A Republican Texas state lawmaker has filed a bill attempting to re-ban same-sex marriage in the highly likely event it is made legal in the Lone Star State by federal courts.
Rep. Cecil Bell Jr. on Wednesday introduced House Bill 623, which he’s calling the “Texas Preservation of Sovereignty and Marriage Act.”
The bill would essentially declare Texas a sovereign state when it comes to the issue of same-sex marriage, meaning it wouldn't have to comply with federal court rulings.
The Texas Observer reports:
HB 623 would amend the Texas Family Code to prohibit the use of taxpayer funds for the “the licensing or support of same-sex marriage.” It would also bar government employees from recognizing, granting or enforcing same-sex marriage licenses. Any government employee who violates the provision would be barred from collecting “a salary, pension, or other employee benefit.”
HB 623 would also require Texas courts to dismiss challenges to the law and award attorneys’ fees to defendants. And it would grant Texas sovereign immunity under the 11th Amendment to the U.S. Constitution when it comes to enforcing the law, “regardless of a contrary federal court ruling.”
“When I was elected, I made a promise to my constituents to fight to protect our traditional values and to stand strong in the defense of our constitutional rights as Texans and Americans,” Bell said in a release. “Texas is a sovereign state and our citizens have the right to define marriage. We as Texans voted in 2005 to define marriage as being solely between a man and a woman. In Texas marriage is sacred and traditional families are recognized as the fabric of our society.”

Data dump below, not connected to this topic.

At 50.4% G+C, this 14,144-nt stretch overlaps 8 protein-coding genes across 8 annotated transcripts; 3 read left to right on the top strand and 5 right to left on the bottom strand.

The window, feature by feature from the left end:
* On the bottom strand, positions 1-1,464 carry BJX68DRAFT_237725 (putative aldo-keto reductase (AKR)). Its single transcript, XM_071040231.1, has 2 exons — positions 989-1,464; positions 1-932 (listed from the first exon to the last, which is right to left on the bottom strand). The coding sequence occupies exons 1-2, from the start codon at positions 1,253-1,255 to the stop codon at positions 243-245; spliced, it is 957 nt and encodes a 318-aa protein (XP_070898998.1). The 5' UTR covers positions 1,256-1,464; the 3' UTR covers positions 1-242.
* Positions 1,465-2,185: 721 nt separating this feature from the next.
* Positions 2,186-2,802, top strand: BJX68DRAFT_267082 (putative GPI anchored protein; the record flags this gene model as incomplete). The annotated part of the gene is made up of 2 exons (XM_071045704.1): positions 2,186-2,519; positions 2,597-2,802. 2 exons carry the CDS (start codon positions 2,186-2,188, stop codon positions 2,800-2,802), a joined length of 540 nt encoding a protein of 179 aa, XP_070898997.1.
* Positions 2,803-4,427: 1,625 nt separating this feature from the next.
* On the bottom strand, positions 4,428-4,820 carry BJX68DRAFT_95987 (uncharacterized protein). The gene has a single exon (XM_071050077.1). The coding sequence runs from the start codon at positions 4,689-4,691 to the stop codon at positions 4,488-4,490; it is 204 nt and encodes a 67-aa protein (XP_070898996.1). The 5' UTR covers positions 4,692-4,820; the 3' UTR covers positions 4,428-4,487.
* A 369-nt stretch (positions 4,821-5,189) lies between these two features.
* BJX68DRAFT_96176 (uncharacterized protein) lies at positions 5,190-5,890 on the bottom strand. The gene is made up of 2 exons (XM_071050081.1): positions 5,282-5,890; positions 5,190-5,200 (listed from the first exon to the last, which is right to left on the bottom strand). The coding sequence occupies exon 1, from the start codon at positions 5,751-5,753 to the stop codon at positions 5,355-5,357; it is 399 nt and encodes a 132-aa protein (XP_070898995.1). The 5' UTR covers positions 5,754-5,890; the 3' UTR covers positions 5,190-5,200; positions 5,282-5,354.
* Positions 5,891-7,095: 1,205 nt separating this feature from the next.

Last February, U.S. District Judge Orlando Garcia struck down Texas' marriage bans as unconstitutional. But Republican Attorney General Greg Abbott appealed the decision to the 5th U.S. Circuit Court of Appeals, which will hear oral arguments in the case on Friday.
More on Bell's bill from The Texas Tribune:
"The federal government is trying to act to create moral standards, and that's just not acceptable," Bell said.
Daniel Williams, a legislative specialist for the gay rights group Equality Texas, said the bill would go against legal precedent.
“This bill is retreading very well-established precedent here. In 1869, the U.S. Supreme Court decided in Texas v. White that no, Texas does may not ignore federal law whenever it wants,” Williams said. “Beyond it ignoring federal law, it would actually punish state employees who follow the law.”
Ken Upton, Dallas-based senior counsel at Lambda Legal, called the bill "laughable."